AUGUSTA, Ga. (AP) Winning a Masters green jacket doesn't always lead to champagne dreams and caviar wishes. Sometimes, as defending champion Danny Willett found out, it means outsized demands on your time and plenty of unwanted pressure.
The Englishman's brilliant final round at Augusta National - a bogey-free 67, including a 3-under on the closing stretch of six holes - already seems so last year. He missed the cut at The Players Championship, his first event after the Masters, and hasn't won since. His best finish since the calendar turned over was a tie for fifth at the Maybank Classic, an Asian-European Tour event with a weaker field than any tournament played on this side of the Atlantic this year.
Willett was a newly minted dad and moved up to No. 9 in the world soon after 2015 champion Jordan Spieth draped the green jacket over his shoulders. He's slid to 17th since.
Small wonder he arrived at Augusta National sounding less than thrilled about defending the title.
''You've achieved the greatest height in your game. You have got to the pinnacle. You've climbed Everest and you've put your flag in,'' Willett said.
''Unfortunately,'' he added a moment later, ''you've got to either climb down or stay up there, and it's incredibly difficult to stay up there all the time.''
In some ways, his success feels more like a curse. Having raised his game on golf's biggest stage at the biggest moment, he's increasingly frustrated when he can't do the same when there's a lot less on the line.
''The thing that obviously you kind of begin to realize is compared to that week, every week is going to be a failure, you know? ... You feel like you should be able to, and you've done it once, why can't you do it every time you play?'' Willett said.
''That's where the game jumps up and bites you. You can't just do it week in and week out. There's a few men that have been able to do it over the years,'' he added, almost wistful, ''but they are few and far between.''
Distractions were never Willett's cup of tea, but with the demands of a growing family taking up more of his time, some of the trappings of being the Masters champion felt more like disturbances. The worse he played, the more he regretted being away from home.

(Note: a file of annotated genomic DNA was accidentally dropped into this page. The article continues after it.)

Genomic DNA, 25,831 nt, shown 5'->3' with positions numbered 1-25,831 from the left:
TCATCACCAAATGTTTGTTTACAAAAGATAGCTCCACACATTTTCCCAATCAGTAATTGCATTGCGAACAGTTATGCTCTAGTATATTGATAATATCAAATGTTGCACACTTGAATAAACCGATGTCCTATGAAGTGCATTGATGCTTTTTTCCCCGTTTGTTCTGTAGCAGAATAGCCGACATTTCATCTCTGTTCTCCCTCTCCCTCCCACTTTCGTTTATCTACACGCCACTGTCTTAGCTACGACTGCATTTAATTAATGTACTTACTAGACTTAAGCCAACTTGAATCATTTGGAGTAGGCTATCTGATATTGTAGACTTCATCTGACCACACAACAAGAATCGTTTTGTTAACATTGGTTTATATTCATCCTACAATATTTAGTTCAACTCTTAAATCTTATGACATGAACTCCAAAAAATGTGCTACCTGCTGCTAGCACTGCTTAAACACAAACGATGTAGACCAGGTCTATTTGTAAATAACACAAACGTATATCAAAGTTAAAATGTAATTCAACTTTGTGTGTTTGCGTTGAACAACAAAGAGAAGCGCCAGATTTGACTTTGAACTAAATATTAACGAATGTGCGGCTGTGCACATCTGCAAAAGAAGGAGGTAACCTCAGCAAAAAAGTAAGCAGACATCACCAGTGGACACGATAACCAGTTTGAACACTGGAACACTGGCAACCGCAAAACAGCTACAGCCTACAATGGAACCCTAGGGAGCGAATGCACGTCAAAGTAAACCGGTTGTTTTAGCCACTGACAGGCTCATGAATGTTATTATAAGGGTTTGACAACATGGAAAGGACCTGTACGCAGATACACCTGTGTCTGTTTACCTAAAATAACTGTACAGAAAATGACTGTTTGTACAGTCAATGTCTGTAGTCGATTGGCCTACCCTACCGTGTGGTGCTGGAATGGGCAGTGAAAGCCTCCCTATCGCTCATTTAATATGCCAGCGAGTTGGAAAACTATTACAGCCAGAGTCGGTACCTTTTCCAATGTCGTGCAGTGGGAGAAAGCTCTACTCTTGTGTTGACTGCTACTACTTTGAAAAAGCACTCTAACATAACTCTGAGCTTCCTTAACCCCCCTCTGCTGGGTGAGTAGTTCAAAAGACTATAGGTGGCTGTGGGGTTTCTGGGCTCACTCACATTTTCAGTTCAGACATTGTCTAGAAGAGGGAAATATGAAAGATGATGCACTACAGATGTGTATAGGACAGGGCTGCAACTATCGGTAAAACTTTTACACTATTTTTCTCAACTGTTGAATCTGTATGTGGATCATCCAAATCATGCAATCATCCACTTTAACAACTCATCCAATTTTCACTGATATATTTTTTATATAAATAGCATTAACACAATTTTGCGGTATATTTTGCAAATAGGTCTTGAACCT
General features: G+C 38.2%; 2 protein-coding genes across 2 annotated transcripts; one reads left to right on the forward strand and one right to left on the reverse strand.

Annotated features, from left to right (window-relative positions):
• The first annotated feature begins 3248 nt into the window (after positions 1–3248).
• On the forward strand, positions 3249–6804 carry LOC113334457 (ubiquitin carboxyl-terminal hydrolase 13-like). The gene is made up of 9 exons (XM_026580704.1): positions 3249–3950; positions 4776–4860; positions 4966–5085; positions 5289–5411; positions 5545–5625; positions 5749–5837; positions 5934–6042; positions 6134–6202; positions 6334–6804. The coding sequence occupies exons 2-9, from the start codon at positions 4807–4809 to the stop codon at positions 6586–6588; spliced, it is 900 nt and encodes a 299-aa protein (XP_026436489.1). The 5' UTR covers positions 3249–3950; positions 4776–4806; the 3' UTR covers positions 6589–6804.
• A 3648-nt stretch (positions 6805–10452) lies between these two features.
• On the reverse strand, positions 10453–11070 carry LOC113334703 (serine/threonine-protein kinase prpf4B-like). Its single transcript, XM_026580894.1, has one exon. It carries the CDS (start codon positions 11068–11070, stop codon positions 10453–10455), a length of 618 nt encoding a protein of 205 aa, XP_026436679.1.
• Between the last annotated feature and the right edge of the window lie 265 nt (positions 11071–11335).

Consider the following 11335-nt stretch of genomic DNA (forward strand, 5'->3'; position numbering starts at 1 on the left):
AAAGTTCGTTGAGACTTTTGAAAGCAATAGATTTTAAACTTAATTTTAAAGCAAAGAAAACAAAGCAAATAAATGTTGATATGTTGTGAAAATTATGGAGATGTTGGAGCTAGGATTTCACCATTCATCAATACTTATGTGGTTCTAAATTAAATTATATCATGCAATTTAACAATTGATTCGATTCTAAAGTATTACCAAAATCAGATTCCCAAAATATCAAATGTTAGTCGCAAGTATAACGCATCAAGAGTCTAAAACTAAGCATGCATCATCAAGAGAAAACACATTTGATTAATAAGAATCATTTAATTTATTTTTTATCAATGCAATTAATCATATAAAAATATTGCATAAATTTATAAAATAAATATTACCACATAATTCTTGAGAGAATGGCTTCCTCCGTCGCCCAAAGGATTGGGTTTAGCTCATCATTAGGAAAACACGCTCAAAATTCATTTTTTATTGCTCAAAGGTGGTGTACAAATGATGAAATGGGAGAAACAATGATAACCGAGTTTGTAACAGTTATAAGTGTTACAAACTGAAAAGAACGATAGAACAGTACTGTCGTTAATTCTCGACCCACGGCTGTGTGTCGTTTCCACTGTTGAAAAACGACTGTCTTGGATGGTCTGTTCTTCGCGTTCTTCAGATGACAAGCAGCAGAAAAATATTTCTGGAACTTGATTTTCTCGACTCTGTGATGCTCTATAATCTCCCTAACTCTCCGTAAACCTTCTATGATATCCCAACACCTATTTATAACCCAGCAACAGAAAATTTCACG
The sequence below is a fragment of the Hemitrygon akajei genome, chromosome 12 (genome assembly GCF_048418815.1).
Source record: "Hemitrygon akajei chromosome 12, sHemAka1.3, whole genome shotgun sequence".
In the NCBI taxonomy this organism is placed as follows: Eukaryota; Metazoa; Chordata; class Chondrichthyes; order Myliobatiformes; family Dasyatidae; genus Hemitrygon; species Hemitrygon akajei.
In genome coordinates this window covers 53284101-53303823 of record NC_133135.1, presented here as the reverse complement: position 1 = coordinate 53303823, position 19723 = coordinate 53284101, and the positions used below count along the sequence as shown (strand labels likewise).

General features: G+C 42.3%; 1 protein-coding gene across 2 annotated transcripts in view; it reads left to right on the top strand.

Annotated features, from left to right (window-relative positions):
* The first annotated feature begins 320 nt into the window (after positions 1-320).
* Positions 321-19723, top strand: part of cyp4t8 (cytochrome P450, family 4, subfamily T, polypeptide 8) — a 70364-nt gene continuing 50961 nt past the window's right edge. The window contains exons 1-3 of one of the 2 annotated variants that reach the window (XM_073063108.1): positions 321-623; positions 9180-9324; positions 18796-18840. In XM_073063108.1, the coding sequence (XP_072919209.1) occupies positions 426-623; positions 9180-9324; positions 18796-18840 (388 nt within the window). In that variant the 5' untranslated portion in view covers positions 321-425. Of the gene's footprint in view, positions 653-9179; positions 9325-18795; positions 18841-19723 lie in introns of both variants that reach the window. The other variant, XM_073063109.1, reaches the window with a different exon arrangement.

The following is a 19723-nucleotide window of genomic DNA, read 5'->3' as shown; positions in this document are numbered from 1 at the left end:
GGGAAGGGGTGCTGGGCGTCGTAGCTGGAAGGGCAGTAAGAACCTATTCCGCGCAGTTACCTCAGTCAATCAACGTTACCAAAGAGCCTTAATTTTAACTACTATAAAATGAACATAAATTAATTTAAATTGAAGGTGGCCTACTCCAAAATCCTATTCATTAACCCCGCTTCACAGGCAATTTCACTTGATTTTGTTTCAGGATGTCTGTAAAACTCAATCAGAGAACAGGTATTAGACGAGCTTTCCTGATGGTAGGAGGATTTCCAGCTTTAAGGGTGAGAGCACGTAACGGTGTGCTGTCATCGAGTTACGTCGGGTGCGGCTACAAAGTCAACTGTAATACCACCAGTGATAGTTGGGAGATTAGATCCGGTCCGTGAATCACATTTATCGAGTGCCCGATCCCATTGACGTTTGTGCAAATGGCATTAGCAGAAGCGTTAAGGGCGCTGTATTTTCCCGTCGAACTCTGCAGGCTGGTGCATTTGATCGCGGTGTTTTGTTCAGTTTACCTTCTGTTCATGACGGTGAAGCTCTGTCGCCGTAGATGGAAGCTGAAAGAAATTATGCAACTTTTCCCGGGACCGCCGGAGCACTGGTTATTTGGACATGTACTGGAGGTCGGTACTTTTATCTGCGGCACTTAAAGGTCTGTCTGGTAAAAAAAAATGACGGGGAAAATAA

For every outing that was a lark or a labor of love, like wearing the green jacket in the royals box at Wimbledon, or posing at the trophy ceremony with the young winners of the ''Wee Willetts'' golf foundation he established back near his hometown of Rotherham in the northwest of England, there were plenty he'd have preferred to skip.
Even last fall's Ryder Cup, the biennial event every European-based player circles on the calendar, lost some of its luster for Willett. Expected to be among his team's leaders, he had a bullseye on his back and couldn't muster a point in three matches.
The added attention took on a slightly darker cast when his brother, Pete, penned an article for the National Club Golfer magazine back home calling American fans ''pudgy, basement-dwelling irritants, stuffed on cookie dough and pissy beer, pausing between mouthfuls of hotdog so they can scream `Baba Booey' until their jelly faces turn red.''
Willett apologized repeatedly: to his parents, who were at the Hazeltine National expecting a fun week of vacation; to his own captain and teammates, as well as to the entire U.S. squad and Ryder Cup fans everywhere. But as this exchange from Willett's conference call with reporters last month demonstrates, it's still a touchy subject.
''Just going back to The Ryder Cup and the article your brother wrote ...,'' the question began.
''I thought this was a Masters conference,'' Willett cut him off.
''If you allow me to finish asking the question,'' came the equally sharp retort. ''Just what is your message to American golf fans as you go back to prepare for the Masters?''
''Well, obviously I've been in America now and played a couple of events and the American fans have been great as you'd expect,'' he replied curtly.
How long they'll stay that away, though, remains to be seen. It's a maxim of sport that it's harder to stay on top than it was to get there. Willett knew it was true, even before he found out firsthand.
If he has regrets about the past year, a reluctance to seek advice from former champions or friends on how to handle success would top the list.
''In hindsight, might have been worth it. I was busy with family life,'' Willett said, ''and I didn't quite realize, in fairness, how hectic and how chaotic it was going to be.''
Jim Litke is a national sports columnist for The Associated Press. Write to him at jlitke(at)ap.org and https://Twitter.com/JimLitke